• Original Article 2022-12-31 2022-12-31 \ 0 \ 946 \ 277

    Feasibility Test of Flat-Type Faraday Cup for Ultrahigh-Dose-Rate Transmission Proton Beam Therapy

    Sang-il Pak1 , Sungkoo Cho2 , Seohyeon An1,3 , Seonghoon Jeong1 , Dongho Shin1 , Youngkyung Lim1 , Jong Hwi Jeong1 , Haksoo Kim1 , Se Byeong Lee1

    https://doi.org/10.14316/pmp.2022.33.4.108

    Abstract
    Purpose: Proton therapy has been used for optimal cancer treatment by adapting its Bragg-peak characteristics. Recently, a tissue-sparing effect was introduced in ultrahigh-dose-rate (FLASH) radiation; the high-energy transmission proton beam is considered in proton FLASH therapy. In measuring high-energy/ultrahigh-dose-rate proton beam, Faraday Cup is considered as a dose-rate- independent measurement device, which has been widely studied. In this paper, the feasibility of the simply designed Faraday Cup (Poor Man’s Faraday Cup, PMFC) for transmission proton FLASH therapy is investigated.
    Methods: In general, Faraday cups were used in the measurement of charged particles. The simply designed Faraday Cup and Advanced Markus ion chamber were used for high-energy proton beam measurement in this study.
    Results: The PMFC shows an acceptable performance, including accuracy in general dosimetric tests. The PMFC has a linear response to the dose and dose rate. The proton fluence was decreased with the increase of depth until the depth was near the proton beam range. Regarding secondary particles backscatter from PMFC, the effect was negligible.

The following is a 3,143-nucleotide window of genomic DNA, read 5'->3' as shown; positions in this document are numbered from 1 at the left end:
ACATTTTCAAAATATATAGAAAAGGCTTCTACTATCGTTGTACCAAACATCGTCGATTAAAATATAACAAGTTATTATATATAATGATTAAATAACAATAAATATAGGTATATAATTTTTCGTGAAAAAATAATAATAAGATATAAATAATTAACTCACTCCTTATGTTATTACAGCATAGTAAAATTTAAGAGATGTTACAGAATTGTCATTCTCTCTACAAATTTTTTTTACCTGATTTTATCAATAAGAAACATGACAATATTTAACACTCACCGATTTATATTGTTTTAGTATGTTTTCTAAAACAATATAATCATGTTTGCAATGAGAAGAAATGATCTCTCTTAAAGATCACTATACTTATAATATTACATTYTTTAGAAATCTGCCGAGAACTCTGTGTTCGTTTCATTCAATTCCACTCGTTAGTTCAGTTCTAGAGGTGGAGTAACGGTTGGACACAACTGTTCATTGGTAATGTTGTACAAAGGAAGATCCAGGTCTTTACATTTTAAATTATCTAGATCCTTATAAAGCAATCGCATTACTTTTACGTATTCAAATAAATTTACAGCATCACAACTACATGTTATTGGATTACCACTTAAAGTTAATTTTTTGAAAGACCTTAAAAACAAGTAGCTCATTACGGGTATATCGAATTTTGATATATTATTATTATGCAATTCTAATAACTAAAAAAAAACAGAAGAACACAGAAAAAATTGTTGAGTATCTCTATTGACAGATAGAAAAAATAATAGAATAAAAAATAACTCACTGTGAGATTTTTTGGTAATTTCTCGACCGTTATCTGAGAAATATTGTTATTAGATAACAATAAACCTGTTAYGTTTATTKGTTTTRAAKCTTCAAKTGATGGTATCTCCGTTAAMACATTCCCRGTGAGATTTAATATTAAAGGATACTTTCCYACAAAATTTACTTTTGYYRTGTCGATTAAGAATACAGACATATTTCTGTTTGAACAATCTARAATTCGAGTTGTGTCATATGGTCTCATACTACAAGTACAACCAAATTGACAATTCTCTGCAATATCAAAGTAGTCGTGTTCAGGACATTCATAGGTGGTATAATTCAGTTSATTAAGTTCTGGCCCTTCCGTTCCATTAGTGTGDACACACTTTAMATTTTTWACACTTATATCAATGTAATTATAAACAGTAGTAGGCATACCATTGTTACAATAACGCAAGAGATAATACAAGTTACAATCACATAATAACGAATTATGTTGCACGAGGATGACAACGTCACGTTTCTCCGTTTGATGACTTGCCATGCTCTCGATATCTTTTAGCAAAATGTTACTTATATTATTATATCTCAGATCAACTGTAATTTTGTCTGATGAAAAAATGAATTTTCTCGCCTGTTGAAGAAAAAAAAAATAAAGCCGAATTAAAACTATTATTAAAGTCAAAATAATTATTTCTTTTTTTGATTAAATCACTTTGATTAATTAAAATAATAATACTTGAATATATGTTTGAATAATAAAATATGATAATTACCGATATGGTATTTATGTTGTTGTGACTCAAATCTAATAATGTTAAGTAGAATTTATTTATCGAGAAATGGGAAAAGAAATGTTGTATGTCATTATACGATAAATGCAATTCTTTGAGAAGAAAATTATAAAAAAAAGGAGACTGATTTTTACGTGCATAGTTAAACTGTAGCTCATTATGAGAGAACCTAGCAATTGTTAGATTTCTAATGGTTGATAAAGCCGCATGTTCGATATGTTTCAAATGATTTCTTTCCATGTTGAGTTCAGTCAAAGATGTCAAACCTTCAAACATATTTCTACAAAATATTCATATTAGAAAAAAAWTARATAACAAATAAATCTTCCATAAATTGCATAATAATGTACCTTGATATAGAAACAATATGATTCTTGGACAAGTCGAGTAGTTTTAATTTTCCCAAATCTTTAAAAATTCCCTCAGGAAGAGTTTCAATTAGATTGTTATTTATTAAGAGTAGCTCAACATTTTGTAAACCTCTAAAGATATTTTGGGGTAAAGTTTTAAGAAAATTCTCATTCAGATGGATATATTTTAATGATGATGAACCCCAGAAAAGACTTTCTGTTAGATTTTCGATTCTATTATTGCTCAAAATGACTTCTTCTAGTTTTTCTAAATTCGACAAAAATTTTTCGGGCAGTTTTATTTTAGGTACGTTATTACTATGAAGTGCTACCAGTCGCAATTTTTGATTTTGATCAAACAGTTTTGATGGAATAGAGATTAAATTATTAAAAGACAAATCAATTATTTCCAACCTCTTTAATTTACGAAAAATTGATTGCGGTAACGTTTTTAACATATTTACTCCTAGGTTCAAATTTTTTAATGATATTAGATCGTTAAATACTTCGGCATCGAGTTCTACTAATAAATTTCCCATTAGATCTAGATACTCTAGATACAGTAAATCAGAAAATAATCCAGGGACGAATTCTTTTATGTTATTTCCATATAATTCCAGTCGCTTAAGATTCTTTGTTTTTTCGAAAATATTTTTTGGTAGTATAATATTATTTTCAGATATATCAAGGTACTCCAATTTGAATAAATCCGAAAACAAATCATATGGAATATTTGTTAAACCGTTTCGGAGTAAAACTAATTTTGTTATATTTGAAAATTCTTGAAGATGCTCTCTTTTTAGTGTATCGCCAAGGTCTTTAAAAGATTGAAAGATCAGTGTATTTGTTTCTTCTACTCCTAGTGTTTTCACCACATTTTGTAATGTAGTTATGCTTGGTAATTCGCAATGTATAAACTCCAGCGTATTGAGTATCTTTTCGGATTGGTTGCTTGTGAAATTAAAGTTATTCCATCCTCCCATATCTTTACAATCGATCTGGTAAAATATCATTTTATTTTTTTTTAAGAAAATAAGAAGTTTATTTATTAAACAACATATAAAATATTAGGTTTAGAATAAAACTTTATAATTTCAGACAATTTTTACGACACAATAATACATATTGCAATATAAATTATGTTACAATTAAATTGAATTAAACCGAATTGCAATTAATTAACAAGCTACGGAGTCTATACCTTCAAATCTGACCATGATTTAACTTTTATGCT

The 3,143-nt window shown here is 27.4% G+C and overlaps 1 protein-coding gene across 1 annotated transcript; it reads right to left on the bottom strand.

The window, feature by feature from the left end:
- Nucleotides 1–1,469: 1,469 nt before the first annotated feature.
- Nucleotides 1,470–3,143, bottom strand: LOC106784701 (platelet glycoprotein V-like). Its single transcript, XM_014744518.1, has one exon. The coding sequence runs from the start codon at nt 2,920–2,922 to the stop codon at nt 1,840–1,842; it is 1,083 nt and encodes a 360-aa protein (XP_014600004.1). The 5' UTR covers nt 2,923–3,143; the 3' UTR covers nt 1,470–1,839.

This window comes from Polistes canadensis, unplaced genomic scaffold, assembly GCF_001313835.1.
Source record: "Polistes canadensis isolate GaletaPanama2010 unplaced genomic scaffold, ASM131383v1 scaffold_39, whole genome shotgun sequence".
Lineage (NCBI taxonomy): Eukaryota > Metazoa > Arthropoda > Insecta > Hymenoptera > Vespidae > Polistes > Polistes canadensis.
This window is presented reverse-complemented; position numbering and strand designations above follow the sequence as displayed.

Conclusions: In this study, we performed an experiment to investigate the feasibility of PMFC for measuring high-energy proton beams. The PMFC can be used as a beam stopper and secondary monitoring system for transmission proton beam FLASH therapy.
  • Original Article 2022-12-31 2022-12-31 \ 1 \ 892 \ 284

    Monte Carlo Investigation of Dose Enhancement due to Gold Nanoparticle in Carbon-12, Helium-4, and Proton Beam Therapy

    Sang Hee Ahn

    https://doi.org/10.14316/pmp.2022.33.4.114

    Abstract
    Purpose: Particle beam therapy is advantageous over photon therapy. However, adequately delivering therapeutic doses to tumors near critical organs is difficult. Nanoparticle-aided radiation therapy can be used to alleviate this problem, wherein nanoparticles can passively accumulate at higher concentrations in the tumor tissue compared to the surrounding normal tissue. In this study, we investigate the dose enhancement effect due to gold nanoparticle (GNP) when Carbon-12, He-4, and proton beams are irradiated on GNP.